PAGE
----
The Alliance School was quickly converted to a hospital, with beds and bedding donated by the local hotel owner.

“The town [was] kind of closed off and, if you needed groceries … or staples from town, you came to the edge [of town] and someone met you there,” said Alcorn, noting it was similar to curb-side pickup from stores and restaurants today.

Dr. Russel Boyle, the village’s doctor, caught the deadly flu shortly after the pandemic began and succumbed quickly on November 18, 1918.

“[The Alliance area] had no cemetery, but they quickly made one … in the fall and the first one [buried] was a baby … he was three months old,” said Alcorn. Two additional area residents died around the same time.

“[The pandemic] was five times deadlier than the war,” the news reported at the time.

An estimated 50 million people died across the world in the 1918-1919 pandemic, with more than one-third of the world’s population infected, according to the Centers for Disease Control and Prevention.

By late December 1918, the virus appeared to peter out in Alliance.

Nurses and teachers working as volunteers during the Spanish flu pandemic at an isolation hospital in Lloydminster, Alberta (2.5 hours east of Edmonton) in 1918. Photo supplied by Glenbow Archives

That was until the local Argyle Women’s Institute held a bazaar at the rurally located Argyle School three months later.

“It was a big deal,” said Alcorn. “The community people all turned out and somebody had come in on the train and attended. 

That’s how [the flu] spread to everybody. Within the next few days, it was in every household.”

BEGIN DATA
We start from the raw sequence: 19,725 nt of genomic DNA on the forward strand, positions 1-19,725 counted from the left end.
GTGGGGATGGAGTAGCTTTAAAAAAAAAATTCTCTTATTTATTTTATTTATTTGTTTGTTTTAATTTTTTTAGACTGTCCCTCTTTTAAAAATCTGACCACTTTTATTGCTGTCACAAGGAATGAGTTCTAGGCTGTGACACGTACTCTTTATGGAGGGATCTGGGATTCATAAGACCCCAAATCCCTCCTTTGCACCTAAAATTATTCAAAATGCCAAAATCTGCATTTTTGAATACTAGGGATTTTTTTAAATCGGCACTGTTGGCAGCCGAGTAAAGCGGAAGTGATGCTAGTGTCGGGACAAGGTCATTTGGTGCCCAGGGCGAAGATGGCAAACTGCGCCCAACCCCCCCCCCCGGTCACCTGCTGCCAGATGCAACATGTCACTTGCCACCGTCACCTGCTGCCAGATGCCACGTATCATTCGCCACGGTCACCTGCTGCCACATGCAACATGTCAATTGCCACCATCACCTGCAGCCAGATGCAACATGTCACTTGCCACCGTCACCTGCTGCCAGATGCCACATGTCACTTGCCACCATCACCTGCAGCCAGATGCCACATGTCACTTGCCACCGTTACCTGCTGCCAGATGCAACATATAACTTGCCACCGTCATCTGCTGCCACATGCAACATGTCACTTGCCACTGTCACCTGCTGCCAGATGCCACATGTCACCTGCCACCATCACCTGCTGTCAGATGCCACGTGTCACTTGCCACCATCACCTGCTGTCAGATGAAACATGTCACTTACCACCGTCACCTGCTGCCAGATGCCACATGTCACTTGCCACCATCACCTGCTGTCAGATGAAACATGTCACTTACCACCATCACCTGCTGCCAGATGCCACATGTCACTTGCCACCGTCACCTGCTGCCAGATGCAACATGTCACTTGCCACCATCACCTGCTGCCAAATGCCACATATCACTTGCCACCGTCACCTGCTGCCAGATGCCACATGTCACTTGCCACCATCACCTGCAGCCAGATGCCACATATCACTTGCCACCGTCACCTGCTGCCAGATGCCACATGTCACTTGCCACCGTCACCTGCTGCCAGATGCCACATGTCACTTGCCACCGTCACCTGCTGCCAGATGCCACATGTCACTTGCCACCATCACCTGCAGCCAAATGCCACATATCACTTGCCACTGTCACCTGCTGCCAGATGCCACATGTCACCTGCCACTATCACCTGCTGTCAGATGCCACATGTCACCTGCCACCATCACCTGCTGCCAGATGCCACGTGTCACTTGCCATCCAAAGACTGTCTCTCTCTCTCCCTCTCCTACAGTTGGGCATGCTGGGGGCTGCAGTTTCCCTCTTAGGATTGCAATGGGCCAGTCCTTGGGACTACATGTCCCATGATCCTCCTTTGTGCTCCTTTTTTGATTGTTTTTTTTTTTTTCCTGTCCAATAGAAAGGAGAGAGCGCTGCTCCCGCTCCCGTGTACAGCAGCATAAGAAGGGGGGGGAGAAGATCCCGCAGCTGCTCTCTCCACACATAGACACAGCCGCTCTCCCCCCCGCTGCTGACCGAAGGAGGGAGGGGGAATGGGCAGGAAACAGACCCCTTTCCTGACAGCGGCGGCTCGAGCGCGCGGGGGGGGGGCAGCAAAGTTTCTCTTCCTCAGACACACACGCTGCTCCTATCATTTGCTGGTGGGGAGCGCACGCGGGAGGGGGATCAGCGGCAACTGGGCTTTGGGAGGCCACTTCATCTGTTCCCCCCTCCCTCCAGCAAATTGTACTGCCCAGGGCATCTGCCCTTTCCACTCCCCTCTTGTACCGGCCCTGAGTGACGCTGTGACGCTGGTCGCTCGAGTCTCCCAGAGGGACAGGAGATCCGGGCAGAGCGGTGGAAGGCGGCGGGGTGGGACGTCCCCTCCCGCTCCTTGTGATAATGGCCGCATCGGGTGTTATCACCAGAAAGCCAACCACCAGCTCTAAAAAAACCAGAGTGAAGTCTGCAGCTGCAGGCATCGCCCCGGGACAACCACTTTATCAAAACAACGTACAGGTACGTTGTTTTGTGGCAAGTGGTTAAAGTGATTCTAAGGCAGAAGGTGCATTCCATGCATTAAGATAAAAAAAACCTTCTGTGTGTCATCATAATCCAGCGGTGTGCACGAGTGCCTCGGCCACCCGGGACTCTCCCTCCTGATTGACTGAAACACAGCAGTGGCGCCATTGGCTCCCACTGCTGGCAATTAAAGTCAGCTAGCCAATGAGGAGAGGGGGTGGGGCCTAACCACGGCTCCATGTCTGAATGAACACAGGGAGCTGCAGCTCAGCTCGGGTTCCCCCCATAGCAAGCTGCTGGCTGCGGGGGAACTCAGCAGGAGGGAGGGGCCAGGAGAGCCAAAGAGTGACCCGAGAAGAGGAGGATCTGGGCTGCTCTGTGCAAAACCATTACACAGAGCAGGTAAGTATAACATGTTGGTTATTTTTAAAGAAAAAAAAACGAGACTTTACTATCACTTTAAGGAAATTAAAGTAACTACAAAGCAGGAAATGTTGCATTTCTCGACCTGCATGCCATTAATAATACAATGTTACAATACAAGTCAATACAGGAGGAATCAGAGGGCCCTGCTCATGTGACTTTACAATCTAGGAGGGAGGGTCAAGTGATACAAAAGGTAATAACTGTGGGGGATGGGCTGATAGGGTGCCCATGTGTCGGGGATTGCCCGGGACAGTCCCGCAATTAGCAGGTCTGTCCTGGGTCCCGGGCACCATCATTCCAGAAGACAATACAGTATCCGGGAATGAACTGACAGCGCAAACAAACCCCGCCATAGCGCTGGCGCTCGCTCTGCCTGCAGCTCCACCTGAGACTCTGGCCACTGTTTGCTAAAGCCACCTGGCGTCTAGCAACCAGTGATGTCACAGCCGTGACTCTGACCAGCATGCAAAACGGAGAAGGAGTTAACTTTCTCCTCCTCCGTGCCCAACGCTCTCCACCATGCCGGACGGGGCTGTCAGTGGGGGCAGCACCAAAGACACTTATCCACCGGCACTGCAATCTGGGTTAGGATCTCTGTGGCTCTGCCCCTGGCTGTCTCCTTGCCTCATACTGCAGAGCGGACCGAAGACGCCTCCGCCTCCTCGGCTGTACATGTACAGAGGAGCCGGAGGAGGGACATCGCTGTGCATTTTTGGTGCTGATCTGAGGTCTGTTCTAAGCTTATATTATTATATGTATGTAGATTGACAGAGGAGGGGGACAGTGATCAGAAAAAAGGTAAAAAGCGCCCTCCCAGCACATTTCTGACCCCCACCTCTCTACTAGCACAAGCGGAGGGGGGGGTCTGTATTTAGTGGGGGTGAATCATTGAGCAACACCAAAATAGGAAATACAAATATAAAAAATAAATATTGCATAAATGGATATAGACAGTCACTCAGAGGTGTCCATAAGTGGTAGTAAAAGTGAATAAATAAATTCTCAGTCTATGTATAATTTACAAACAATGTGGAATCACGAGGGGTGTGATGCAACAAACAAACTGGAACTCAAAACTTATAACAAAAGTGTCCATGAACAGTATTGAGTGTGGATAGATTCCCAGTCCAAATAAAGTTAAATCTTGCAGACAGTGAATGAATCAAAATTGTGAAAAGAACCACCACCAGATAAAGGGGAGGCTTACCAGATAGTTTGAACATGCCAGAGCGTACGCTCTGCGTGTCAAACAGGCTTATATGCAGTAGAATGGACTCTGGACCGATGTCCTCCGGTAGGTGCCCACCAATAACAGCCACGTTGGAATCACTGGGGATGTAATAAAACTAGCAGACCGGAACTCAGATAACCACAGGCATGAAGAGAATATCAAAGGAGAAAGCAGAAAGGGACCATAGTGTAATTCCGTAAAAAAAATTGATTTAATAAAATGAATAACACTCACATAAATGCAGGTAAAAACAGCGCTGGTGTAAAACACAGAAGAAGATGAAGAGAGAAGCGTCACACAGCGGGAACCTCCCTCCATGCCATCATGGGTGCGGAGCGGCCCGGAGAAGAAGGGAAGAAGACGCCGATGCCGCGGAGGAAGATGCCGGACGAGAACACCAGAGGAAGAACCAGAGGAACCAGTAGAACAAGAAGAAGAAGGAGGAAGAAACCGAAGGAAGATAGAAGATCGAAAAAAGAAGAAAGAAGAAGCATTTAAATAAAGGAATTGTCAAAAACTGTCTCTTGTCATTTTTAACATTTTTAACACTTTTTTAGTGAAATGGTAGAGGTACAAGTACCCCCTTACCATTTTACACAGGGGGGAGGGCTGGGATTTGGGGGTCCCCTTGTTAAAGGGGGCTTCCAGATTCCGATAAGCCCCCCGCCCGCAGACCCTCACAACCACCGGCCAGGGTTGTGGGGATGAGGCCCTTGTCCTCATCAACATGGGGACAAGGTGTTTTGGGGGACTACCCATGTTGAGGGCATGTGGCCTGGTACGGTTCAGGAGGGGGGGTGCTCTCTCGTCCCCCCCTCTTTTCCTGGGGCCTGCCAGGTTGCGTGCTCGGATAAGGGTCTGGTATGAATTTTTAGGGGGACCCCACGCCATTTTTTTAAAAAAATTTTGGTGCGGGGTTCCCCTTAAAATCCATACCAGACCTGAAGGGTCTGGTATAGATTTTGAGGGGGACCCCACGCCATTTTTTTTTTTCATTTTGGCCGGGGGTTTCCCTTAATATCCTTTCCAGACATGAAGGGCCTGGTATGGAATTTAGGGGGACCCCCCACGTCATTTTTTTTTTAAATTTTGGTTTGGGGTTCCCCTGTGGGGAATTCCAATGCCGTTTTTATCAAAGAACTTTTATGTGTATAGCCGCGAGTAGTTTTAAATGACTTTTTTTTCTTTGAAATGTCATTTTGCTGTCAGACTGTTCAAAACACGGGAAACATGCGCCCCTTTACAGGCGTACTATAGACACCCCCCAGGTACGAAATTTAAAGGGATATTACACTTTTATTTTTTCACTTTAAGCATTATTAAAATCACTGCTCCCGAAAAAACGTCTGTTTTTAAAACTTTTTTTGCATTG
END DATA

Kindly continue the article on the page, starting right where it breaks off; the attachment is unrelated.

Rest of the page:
Local residents volunteered to nurse the sick, mind children, prepare meals, and do endless chores when they heard of any households infected; however, sometimes, word didn’t get out in time as telephones weren’t widely available in the country just yet, said Wagner.

“You had to stoke your fireplace or you would freeze,” she added, noting running water wasn’t always available.

“There are stories about people who would walk miles to check on people and their animals … but you were a lot more alone, you were a lot more in danger [back then].”

Alliance’s one-room school became a full hospital again with as many as 40 patients being treated during the 1919 spring outbreak.

Others convalesced in people’s homes or on their own.

Six graves lie side by side in the corner of the Alliance Cemetery where mother Carrie Smith, and her children, Mabel, Harry, Burt, Basil and Alice were buried during a second wave of the Spanish flu in the spring of 1919. Photo supplied by Lorena Franchuk

Rural communities like Alliance were hit particularly hard as access to transportation, communication, water and supplies, and a shortage of doctors and nurses were issues.